CONWAY, SC (WBTW) - The City of Conway held an emergency city council meeting Sunday afternoon to consider action to stop the construction of the dam being built near Highway 501 because of its potential impact on Conway homes.
Council members voted to seek legal counsel in regards to filing an injunction against the State of South Carolina, Horry County, and South Carolina Department of Transportation concerning the man-made dam near Highway 501.
Conway council members voiced concern to Conway Mayor Barbara Jo Blain-Bellamy that the sandbags being installed over a 1.5 mile stretch of the Waccamaw River near Highway 501 will make the flooding expected in Conway drastically worse.
"If water needs to get over 501 and they're blocking it, it essentially creates a damn and pushes water into low-lying areas of Conway that are not in flood zones," said Conway City Councilman William Goldfinch.
Council members spoke to the fact that the man-made flood prevention barrier, announced by SCDOT at a press conference Saturday, would flood nearly 1,000 more homes that otherwise would not be affected.
"Have they ran models? Have they ran any scientific data that shows that's not going to happen? We cannot get an answer that says they've done that. In fact we've been told they haven't," said city administrator Adam Emrick.
"These 944 houses that we keep speaking to, they don't have flood insurance because they're not in a flood zone," said Goldfinch.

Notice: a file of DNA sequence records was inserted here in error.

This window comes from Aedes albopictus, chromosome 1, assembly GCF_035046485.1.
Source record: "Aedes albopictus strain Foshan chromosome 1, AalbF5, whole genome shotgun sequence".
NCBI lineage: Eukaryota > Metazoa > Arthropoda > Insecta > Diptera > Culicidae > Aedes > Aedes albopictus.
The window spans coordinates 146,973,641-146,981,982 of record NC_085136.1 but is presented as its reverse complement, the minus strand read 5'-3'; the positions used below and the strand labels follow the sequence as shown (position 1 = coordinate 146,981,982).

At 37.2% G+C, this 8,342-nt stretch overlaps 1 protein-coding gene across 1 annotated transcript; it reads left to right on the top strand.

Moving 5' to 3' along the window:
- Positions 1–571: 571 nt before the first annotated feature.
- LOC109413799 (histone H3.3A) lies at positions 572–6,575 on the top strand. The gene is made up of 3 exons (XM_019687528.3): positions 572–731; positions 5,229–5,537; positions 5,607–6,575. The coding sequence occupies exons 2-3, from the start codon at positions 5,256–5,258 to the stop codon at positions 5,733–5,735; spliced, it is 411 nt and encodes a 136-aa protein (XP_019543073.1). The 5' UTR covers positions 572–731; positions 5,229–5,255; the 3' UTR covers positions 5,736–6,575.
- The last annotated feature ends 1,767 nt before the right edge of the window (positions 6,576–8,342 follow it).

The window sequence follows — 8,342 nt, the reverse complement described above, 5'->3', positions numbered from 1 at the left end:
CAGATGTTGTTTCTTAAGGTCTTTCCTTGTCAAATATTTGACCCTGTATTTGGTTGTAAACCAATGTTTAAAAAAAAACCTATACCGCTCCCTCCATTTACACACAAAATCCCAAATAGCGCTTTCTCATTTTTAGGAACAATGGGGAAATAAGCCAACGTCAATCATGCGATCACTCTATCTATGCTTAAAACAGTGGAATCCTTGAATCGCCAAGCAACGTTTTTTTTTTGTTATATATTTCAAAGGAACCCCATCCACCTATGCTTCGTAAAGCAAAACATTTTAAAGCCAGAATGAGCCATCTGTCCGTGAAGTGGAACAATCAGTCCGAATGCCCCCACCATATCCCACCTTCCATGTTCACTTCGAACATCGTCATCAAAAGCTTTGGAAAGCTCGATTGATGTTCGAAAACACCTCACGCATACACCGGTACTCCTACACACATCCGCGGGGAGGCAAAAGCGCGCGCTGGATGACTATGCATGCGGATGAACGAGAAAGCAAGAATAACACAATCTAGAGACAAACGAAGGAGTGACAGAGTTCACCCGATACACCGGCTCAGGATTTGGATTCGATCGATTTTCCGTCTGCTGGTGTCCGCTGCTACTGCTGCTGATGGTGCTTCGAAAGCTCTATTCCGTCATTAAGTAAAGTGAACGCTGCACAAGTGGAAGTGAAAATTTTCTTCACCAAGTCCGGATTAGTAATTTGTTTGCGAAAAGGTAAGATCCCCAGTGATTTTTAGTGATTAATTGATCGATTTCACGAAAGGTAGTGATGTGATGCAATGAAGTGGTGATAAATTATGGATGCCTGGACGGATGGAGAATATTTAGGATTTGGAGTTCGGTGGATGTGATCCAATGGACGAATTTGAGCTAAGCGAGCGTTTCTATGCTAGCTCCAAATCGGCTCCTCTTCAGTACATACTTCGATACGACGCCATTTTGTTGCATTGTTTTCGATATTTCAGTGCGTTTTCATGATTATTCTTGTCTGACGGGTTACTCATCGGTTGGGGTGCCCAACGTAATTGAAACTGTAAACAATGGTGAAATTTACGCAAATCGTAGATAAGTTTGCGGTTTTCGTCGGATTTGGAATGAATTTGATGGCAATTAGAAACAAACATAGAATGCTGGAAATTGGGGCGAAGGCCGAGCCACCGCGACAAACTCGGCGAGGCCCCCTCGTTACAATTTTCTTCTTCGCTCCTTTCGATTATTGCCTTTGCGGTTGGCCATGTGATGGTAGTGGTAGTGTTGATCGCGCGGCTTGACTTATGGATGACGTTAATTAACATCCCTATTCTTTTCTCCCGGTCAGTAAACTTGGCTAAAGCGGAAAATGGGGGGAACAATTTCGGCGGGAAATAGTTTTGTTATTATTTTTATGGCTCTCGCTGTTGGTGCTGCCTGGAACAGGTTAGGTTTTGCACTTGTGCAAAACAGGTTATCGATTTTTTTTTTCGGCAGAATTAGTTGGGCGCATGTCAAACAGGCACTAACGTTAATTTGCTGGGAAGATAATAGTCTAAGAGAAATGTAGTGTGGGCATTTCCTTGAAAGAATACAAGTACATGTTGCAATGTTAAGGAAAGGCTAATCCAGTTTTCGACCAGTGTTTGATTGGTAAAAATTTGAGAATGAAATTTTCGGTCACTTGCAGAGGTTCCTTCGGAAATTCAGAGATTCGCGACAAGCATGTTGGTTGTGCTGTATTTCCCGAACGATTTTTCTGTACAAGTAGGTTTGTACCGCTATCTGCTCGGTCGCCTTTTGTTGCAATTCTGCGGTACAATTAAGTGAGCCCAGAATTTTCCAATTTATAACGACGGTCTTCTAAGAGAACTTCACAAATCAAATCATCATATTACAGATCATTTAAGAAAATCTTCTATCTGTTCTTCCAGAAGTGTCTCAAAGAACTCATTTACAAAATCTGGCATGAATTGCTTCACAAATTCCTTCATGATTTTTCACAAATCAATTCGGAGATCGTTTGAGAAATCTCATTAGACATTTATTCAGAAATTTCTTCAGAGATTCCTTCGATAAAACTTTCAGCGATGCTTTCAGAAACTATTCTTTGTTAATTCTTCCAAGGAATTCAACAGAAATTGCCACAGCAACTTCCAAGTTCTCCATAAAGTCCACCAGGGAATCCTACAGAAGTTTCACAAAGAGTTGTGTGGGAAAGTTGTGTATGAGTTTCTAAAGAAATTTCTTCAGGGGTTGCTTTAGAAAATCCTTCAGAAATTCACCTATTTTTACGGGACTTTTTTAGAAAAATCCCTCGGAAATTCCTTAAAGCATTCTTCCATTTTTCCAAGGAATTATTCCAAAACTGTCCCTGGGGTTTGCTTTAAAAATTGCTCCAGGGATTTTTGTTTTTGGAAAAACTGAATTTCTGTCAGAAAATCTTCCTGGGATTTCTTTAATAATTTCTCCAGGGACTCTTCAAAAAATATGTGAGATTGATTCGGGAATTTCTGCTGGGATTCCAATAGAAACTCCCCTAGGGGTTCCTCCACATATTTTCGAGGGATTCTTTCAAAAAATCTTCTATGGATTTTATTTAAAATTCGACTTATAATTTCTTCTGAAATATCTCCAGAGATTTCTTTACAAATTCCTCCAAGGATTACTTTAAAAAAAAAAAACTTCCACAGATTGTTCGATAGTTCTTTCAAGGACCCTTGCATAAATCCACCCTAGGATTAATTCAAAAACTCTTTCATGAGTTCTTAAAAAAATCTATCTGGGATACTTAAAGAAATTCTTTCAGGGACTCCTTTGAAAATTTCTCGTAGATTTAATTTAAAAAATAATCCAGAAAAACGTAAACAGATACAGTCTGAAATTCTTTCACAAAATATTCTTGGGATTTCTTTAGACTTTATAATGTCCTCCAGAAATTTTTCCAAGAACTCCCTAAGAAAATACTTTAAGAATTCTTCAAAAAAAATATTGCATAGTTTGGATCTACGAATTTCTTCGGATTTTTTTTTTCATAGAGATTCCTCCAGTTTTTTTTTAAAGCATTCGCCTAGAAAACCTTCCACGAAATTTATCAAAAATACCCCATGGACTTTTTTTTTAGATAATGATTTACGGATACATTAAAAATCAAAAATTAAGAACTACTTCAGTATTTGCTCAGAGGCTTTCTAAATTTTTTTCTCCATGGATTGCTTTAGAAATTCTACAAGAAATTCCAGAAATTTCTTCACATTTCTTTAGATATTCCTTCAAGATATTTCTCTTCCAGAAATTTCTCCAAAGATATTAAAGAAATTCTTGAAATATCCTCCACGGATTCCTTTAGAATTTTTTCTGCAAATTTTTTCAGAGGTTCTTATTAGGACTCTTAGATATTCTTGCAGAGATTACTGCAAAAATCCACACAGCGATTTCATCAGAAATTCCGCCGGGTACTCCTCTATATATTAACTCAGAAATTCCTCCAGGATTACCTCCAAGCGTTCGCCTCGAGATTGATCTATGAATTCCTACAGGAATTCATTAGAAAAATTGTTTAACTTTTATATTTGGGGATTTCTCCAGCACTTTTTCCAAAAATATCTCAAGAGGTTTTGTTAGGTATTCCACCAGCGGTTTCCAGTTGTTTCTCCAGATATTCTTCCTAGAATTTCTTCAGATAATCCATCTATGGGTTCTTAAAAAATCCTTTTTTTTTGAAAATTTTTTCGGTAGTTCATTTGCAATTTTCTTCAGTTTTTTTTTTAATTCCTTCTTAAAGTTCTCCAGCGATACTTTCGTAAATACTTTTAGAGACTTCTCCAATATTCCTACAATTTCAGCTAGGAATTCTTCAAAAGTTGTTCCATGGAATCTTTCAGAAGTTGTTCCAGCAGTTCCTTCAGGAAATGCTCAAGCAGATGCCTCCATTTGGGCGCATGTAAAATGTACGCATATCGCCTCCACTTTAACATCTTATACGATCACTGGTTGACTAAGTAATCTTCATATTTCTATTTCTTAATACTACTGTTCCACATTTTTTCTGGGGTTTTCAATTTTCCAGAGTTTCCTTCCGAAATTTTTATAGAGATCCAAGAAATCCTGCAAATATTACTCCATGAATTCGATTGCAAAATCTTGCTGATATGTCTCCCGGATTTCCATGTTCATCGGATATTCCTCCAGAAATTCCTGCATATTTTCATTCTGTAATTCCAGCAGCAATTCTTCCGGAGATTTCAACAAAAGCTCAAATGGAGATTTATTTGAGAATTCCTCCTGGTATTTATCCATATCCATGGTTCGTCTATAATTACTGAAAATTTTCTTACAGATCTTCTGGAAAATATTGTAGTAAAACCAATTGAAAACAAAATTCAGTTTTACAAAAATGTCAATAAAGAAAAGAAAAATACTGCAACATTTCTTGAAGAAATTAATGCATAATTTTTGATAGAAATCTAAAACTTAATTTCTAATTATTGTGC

SCDOT Secretary of Transportation Christy Hall said Saturday that the purpose of the barrier was to prevent flooding of Hwy 501 that would make it impossible to reach Myrtle Beach. A second mile-long dam is also being built near Hwy 378 to prevent the Lynches River from flooding out the roadway.
Conway city council members say by stopping the natural flow of the water, an estimated 944 homes in Conway will take on water that otherwise would likely be spared any damage from the imminent flooding caused by now tropical depression Florence.
Horry County Council Chairman addressed the city's motion to file an injunction during a press conference from the county EOC on Sunday. He stressed the need to keep 501 open and clear of flood water in order to transport resources during the flooding. He said after consulting engineers, he does not believe the barrier would adversely affect homes in Conway.
"We do not believe and our state partners do not believe that the flood mitigation project would cause additional flooding in the city of Conway," said Lazarus.
Leaders say they requested information from the state, SCDOT, and the county that would prove that if the dam were to be built, additional homes would not be damaged. No state or county leaders could offer that information, according to council.
"If any water is displaced into homes or into businesses that could have been avoided for those barriers, that's an unacceptable solution," said Emrick.
Based on the information given, council unanimously agreed to seek legal counsel to file an injunction against the county, state, and SCDOT to stop the construction of the temporary dam.
In the press conference Saturday, SCDOT leaders did not address any potential negative effects of the dam.